7 Ways to Naturally Heal Cavities

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7 Ways to Naturally Heal Cavities

Although you might think that the first sign of a cavity should send you running straight to your dentist, it’s worth considering some natural remedies that claim to be able to heal cavities. While not all of these natural solutions are endorsed by all dental professionals, they have nonetheless attracted some support and may be worth trying in the first instance.

1. Use a remineralizing toothpaste

If you’d like a natural alternative to the typical fluoride toothpastes seen on the market, you can create a fantastic homemade toothpaste that may help to counteract your cavities by remineralizing your teeth. Simply combine 5tsp of calcium powder with 1tsp of diatomaceous earth, 2tsp of baking soda, 3tsp of xylitol powder and 3-5tsp of coconut oil.

2. Reduce phytic acid consumption

A fascinating study published the in British Medical Journal detailed how cavities may be treated with diet modifications. Specifically, the study contrasted three groups of around 20 children—one group ate a standard diet with oatmeal added, one ate their normal diet along with vitamin D supplements, and the third group ate a diet free of any grains along with vitamin D supplements. It was discovered that the group consuming the oatmeal (which was rich in phytic acid) were most likely to get cavities, followed by the group who took vitamin D supplements. However, the children in the group who consumed vitamin D and removed grains from their diet appeared to experience cavity healing. Other foods that are high in phytic acid (and may therefore be avoided to promote cavity healing) include seeds, nuts and beans. Obviously, this evidence must be balanced against the many studies that suggest whole grains in particular can have a positive influence on everything from weight to heart health, but the study certainly provides food for thought.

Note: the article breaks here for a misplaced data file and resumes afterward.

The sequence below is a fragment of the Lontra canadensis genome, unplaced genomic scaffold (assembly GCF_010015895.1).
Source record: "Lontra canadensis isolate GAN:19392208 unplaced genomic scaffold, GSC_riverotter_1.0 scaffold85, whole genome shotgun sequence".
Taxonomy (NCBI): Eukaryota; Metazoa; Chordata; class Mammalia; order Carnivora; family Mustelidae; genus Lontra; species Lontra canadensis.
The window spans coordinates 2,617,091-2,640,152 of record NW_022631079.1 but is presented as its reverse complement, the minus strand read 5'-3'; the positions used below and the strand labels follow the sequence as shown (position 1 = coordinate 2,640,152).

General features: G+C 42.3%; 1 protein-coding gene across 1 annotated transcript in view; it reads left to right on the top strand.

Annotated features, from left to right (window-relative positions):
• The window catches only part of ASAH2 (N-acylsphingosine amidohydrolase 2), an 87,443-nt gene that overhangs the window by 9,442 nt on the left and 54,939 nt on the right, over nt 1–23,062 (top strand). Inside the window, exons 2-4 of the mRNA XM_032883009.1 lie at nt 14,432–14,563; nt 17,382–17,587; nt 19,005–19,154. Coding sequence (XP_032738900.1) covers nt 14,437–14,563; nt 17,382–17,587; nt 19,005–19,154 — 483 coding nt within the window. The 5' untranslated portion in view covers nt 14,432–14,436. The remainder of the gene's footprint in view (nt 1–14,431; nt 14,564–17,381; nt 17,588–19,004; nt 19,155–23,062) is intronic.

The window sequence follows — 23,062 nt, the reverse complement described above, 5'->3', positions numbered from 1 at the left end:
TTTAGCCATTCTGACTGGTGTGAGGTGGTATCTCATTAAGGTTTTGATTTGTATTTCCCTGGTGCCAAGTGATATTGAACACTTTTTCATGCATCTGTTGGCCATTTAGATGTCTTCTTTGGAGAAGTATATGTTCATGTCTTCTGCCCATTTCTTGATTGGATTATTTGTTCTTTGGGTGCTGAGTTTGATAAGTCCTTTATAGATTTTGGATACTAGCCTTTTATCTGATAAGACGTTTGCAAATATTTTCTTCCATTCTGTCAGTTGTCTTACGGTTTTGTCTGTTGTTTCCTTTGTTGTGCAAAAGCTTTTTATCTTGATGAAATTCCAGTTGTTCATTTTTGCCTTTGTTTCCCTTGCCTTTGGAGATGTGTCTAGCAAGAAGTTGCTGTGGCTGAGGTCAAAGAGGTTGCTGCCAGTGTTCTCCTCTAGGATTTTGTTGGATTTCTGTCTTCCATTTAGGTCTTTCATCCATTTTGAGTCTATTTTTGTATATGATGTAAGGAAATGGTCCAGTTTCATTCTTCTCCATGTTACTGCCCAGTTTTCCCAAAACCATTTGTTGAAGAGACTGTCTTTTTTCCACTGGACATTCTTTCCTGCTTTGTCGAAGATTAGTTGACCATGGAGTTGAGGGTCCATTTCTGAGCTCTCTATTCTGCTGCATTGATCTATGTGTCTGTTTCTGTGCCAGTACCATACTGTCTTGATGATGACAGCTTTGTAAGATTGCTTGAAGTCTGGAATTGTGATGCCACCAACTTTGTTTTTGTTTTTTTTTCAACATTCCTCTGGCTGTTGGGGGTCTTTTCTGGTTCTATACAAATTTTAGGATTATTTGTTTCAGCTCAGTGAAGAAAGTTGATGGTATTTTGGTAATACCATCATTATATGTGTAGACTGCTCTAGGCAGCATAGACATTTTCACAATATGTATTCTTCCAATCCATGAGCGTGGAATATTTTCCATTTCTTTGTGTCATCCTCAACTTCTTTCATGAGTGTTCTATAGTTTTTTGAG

3. Take supplements

In addition to changing your diet, it may be worth adding supplement to ensure that you’re getting an intake of vitamins and minerals that supports cavity healing. There is at least some evidence that cavities often owe to an inappropriately low intake of fatty vitamins that is associated with the modern tendency to eat predominantly processed food. In particular, it’s a good idea to consider fermented cod liver oil and butter oil supplements, both of which provide you with rich sources of vitamins A, K and D (all of which are linked to good oral health). Vitamin D is especially important for the teeth and gums, and even dentists who are not particularly friendly to alternative health approaches tend to agree on this point.

4. Try oil pulling

A practice introduced by the tradition of Ayurvedic medicine, oil pulling involves swishing a full tablespoon of oil around the mouth for 5-20 minutes. As strange as it may sound at first, some people swear by this habit for helping everything from headaches to cavities. It is generally practices immediately after getting up in the morning, and can be continued as you go about your daily routine (there is no need to focus solely on the oil pulling for the full 20 minutes). Always rinse your mouth out with warm salt water after oil pulling, and then brush your teeth.

5. Drink more water

A straightforward tactic for promoting natural cavity reduction just involves upping your water intake to at least 8-10 servings per day. The thought is that water might be able to help heal cavities by making your mouth less acidic and also washing away loose food particles that hang around in your mouth after meals.

6. Boost your calcium intake

Calcium is well known for helping to strengthen teeth and bones, so ensure that your diet is rich in calcium if you want to heal current cavities. Dairy foods like milk, yogurt and cheese are all excellent sources of calcium.

7. Reduce pain while you wait for healing

If you’re still on the fence about seeing a dentist and want to wait and see whether natural remedies may help, you can also investigate some homemade treatments for the pain and discomfort that is sometimes caused by cavities. One smart strategy involves gargling with salt water, which not only may improve pain but can also fight potential sources of infection. All you need to do is add a teaspoon of salt to a cup or glass of freshly boiled (but not boiling) water, and then swish the mixture around your teeth and gums for 2-3 minutes. Where possible, try to hold the liquid as near as you can to the area of the cavity.

One final, cautionary note: while these natural approaches to treating cavities may provide a useful alternative to expensive or invasive dental treatments, you should always seek the advice of a dentist if you are in intense pain or if natural remedies have not provided any relief.

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